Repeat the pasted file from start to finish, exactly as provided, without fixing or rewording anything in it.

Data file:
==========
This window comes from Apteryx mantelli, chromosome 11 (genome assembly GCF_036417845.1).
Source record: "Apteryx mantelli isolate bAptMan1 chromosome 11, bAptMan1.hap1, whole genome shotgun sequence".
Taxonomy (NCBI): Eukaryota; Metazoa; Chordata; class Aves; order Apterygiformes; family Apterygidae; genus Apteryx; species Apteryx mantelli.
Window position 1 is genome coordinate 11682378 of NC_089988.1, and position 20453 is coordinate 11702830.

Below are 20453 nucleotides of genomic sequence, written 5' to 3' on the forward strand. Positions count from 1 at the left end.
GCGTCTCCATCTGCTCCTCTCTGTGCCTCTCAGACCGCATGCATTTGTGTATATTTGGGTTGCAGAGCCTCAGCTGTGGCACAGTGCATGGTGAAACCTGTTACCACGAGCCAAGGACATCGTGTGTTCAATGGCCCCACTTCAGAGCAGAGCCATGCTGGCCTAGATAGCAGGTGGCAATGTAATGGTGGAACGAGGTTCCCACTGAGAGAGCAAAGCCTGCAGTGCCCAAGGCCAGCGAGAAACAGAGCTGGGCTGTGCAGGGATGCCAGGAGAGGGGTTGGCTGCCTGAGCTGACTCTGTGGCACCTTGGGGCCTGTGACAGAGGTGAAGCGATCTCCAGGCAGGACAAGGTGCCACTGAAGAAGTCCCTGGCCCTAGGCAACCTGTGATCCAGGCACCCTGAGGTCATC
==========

This window comes from Apteryx mantelli, chromosome 11 (genome assembly GCF_036417845.1).
Source record: "Apteryx mantelli isolate bAptMan1 chromosome 11, bAptMan1.hap1, whole genome shotgun sequence".
Taxonomy (NCBI): Eukaryota; Metazoa; Chordata; class Aves; order Apterygiformes; family Apterygidae; genus Apteryx; species Apteryx mantelli.
Window position 1 is genome coordinate 11682378 of NC_089988.1, and position 20453 is coordinate 11702830.

Below are 20453 nucleotides of genomic sequence, written 5' to 3' on the forward strand. Positions count from 1 at the left end.
GCGTCTCCATCTGCTCCTCTCTGTGCCTCTCAGACCGCATGCATTTGTGTATATTTGGGTTGCAGAGCCTCAGCTGTGGCACAGTGCATGGTGAAACCTGTTACCACGAGCCAAGGACATCGTGTGTTCAATGGCCCCACTTCAGAGCAGAGCCATGCTGGCCTAGATAGCAGGTGGCAATGTAATGGTGGAACGAGGTTCCCACTGAGAGAGCAAAGCCTGCAGTGCCCAAGGCCAGCGAGAAACAGAGCTGGGCTGTGCAGGGATGCCAGGAGAGGGGTTGGCTGCCTGAGCTGACTCTGTGGCACCTTGGGGCCTGTGACAGAGGTGAAGCGATCTCCAGGCAGGACAAGGTGCCACTGAAGAAGTCCCTGGCCCTAGGCAACCTGTGATCCAGGCACCCTGAGGTCATC